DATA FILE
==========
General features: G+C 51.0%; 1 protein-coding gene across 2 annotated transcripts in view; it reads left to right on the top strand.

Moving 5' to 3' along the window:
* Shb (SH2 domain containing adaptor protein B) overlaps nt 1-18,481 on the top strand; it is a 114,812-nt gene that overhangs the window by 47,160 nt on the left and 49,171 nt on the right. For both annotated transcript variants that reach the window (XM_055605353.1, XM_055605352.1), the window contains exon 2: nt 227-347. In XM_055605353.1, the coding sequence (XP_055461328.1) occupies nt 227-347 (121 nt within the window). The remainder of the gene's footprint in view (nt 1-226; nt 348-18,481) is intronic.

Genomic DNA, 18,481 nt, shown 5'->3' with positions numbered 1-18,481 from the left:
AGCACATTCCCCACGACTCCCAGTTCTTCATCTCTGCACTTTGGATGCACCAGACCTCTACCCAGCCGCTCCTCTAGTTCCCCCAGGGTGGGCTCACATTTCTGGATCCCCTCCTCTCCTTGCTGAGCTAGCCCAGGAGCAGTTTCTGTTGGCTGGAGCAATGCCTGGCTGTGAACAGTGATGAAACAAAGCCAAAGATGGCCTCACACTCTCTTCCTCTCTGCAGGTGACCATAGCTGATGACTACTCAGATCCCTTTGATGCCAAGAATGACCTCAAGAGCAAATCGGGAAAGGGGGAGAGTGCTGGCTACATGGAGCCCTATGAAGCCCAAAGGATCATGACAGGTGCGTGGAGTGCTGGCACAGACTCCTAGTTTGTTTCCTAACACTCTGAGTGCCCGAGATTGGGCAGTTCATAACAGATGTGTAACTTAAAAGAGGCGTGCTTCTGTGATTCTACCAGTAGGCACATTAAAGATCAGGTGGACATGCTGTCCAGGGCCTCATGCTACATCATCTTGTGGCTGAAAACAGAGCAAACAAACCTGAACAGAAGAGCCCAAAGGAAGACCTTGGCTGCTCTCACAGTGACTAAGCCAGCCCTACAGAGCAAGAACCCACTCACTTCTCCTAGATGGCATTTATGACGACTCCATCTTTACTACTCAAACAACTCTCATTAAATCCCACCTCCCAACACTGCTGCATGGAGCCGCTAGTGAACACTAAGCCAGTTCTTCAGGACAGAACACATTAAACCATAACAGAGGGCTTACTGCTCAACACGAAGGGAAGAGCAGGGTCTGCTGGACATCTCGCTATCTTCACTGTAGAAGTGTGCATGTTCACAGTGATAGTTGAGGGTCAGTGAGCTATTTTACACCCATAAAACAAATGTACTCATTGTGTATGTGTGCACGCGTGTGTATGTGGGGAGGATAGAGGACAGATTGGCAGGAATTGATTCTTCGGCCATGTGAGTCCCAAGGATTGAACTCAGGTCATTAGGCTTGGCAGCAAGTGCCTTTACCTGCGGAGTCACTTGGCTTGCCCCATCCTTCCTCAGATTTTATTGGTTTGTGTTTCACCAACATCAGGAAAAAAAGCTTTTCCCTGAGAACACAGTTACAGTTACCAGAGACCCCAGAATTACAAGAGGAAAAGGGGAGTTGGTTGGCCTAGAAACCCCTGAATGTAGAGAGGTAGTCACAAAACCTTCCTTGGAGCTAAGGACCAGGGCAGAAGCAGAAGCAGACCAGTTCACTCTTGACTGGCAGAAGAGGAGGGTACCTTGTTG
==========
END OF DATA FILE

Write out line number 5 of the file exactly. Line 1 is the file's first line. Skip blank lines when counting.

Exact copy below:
AGCACATTCCCCACGACTCCCAGTTCTTCATCTCTGCACTTTGGATGCACCAGACCTCTACCCAGCCGCTCCTCTAGTTCCCCCAGGGTGGGCTCACATTTCTGGATCCCCTCCTCTCCTTGCTGAGCTAGCCCAGGAGCAGTTTCTGTTGGCTGGAGCAATGCCTGGCTGTGAACAGTGATGAAACAAAGCCAAAGATGGCCTCACACTCTCTTCCTCTCTGCAGGTGACCATAGCTGATGACTACTCAGATCCCTTTGATGCCAAGAATGACCTCAAGAGCAAATCGGGAAAGGGGGAGAGTGCTGGCTACATGGAGCCCTATGAAGCCCAAAGGATCATGACAGGTGCGTGGAGTGCTGGCACAGACTCCTAGTTTGTTTCCTAACACTCTGAGTGCCCGAGATTGGGCAGTTCATAACAGATGTGTAACTTAAAAGAGGCGTGCTTCTGTGATTCTACCAGTAGGCACATTAAAGATCAGGTGGACATGCTGTCCAGGGCCTCATGCTACATCATCTTGTGGCTGAAAACAGAGCAAACAAACCTGAACAGAAGAGCCCAAAGGAAGACCTTGGCTGCTCTCACAGTGACTAAGCCAGCCCTACAGAGCAAGAACCCACTCACTTCTCCTAGATGGCATTTATGACGACTCCATCTTTACTACTCAAACAACTCTCATTAAATCCCACCTCCCAACACTGCTGCATGGAGCCGCTAGTGAACACTAAGCCAGTTCTTCAGGACAGAACACATTAAACCATAACAGAGGGCTTACTGCTCAACACGAAGGGAAGAGCAGGGTCTGCTGGACATCTCGCTATCTTCACTGTAGAAGTGTGCATGTTCACAGTGATAGTTGAGGGTCAGTGAGCTATTTTACACCCATAAAACAAATGTACTCATTGTGTATGTGTGCACGCGTGTGTATGTGGGGAGGATAGAGGACAGATTGGCAGGAATTGATTCTTCGGCCATGTGAGTCCCAAGGATTGAACTCAGGTCATTAGGCTTGGCAGCAAGTGCCTTTACCTGCGGAGTCACTTGGCTTGCCCCATCCTTCCTCAGATTTTATTGGTTTGTGTTTCACCAACATCAGGAAAAAAAGCTTTTCCCTGAGAACACAGTTACAGTTACCAGAGACCCCAGAATTACAAGAGGAAAAGGGGAGTTGGTTGGCCTAGAAACCCCTGAATGTAGAGAGGTAGTCACAAAACCTTCCTTGGAGCTAAGGACCAGGGCAGAAGCAGAAGCAGACCAGTTCACTCTTGACTGGCAGAAGAGGAGGGTACCTTGTTG